This work involved the design and implementation of a new distributed filesystem WFS, over network attached disks.   The fileystem sought to achieve high-throughput I/O by transparently striping and replicating data across multiple "intelligent" storage devices spread across the network.  WFS also achieved high scalability by allowing direct communication between the client and disks.   (This project was developed independently as part of my Master's research )

Applying Database Ideas to filesystems:  Crash Recovery and Concurrency Control in the WiND filesystem:
        In this project, we designed efficient crash recovery and concurrency control protocols in the context of embedding fault-tolerance into the WiND filesystem built for a shared array of network attached disks.  This facilitated correct implementation of RAID mechanisms over a set of network attached disks,  inspite of multiple clients performing the role of a "RAID controller" and updating stripes concurrently.  (This project was developed in a team of three as part of Advanced Databases course)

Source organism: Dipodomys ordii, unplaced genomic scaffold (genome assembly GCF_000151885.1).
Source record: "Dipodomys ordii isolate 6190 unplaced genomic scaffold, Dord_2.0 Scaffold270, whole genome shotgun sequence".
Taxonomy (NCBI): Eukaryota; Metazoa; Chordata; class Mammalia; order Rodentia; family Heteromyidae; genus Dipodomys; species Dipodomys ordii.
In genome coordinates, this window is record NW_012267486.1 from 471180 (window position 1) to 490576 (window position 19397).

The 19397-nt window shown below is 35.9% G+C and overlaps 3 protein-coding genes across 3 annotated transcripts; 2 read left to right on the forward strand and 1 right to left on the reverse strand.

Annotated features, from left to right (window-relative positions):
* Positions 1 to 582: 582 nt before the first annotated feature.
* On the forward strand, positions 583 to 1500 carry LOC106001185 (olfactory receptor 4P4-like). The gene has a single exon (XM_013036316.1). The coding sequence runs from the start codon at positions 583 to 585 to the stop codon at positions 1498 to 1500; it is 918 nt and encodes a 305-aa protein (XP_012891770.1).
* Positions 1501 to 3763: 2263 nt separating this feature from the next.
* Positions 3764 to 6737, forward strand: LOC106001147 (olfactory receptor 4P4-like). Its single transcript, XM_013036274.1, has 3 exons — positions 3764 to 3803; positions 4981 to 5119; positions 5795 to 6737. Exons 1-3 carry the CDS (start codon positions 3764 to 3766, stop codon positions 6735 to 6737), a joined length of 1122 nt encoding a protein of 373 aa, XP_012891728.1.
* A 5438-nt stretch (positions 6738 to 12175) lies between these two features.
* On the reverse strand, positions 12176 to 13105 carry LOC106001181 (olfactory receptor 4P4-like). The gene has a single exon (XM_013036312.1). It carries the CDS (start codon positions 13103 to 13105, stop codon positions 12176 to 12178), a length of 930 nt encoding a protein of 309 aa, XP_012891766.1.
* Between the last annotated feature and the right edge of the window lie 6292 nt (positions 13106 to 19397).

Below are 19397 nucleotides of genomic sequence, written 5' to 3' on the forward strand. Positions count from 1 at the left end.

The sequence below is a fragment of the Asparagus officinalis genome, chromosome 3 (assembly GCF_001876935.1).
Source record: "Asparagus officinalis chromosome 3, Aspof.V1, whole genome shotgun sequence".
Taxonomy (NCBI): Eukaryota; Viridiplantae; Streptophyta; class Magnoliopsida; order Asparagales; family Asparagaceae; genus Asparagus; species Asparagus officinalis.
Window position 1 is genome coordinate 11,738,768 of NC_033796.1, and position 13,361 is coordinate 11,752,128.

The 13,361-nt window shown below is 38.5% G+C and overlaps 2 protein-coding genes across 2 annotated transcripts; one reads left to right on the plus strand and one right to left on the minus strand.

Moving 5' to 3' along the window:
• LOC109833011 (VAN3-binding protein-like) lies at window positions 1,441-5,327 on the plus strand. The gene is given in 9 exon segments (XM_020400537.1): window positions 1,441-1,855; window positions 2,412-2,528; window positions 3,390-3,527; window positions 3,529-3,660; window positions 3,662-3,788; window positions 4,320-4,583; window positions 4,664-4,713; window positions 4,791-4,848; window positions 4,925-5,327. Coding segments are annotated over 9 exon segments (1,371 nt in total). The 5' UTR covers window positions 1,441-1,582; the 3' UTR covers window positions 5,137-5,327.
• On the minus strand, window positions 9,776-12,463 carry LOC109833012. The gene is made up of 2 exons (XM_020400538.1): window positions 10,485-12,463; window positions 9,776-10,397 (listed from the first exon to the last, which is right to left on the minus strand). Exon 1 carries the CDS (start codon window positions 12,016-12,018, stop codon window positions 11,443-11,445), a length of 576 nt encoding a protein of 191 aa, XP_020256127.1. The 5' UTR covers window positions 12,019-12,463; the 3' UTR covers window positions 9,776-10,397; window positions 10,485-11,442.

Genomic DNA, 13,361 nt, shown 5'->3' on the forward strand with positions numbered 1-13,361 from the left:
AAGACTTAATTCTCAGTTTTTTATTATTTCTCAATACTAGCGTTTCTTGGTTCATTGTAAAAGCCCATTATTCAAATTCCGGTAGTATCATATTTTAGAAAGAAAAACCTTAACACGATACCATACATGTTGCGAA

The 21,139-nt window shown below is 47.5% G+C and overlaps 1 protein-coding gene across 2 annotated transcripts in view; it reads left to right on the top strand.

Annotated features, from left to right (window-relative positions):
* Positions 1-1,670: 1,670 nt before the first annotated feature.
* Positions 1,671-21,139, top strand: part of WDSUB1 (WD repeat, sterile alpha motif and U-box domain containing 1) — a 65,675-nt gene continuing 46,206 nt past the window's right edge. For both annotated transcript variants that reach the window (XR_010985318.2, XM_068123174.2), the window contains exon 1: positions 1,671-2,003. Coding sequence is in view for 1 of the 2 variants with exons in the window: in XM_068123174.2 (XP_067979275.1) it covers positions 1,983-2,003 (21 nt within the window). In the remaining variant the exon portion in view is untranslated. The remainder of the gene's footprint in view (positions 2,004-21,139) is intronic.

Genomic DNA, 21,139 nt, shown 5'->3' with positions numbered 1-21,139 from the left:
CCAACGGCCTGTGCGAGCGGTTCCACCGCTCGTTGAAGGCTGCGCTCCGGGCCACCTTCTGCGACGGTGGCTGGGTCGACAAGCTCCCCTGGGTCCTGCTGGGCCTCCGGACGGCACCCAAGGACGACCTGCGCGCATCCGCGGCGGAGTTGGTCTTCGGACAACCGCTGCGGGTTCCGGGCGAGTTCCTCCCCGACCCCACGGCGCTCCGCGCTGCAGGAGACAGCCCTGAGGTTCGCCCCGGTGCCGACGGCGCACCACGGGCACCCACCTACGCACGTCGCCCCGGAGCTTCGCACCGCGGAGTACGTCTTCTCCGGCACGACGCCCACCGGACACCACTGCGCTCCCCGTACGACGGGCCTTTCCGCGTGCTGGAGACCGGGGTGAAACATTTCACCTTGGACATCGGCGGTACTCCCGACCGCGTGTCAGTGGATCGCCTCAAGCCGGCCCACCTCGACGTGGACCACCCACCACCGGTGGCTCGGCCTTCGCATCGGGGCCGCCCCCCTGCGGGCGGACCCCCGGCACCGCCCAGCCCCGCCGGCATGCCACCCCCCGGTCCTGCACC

Paper available here

Flexible security for the WiND filesystem:
        This project addressed the issue of security in the fully decentralized WFS architecture with clients allowed to directly access the disks over an insecure network.  The lack of a centralized access control entity like the file server in traditional filesystems makes this interesting.  The constraint of low CPU capability at the disks was accommodated, and a security model with minimal impact on throughput was developed.  We also provided support for multiple levels of security on a per-file basis, with flexibility to dynamically change a file's security level, thereby enabling users to decide the optimal compromise between performance and security. (This project was developed in a team of two as part of the 'Topics in Security' course)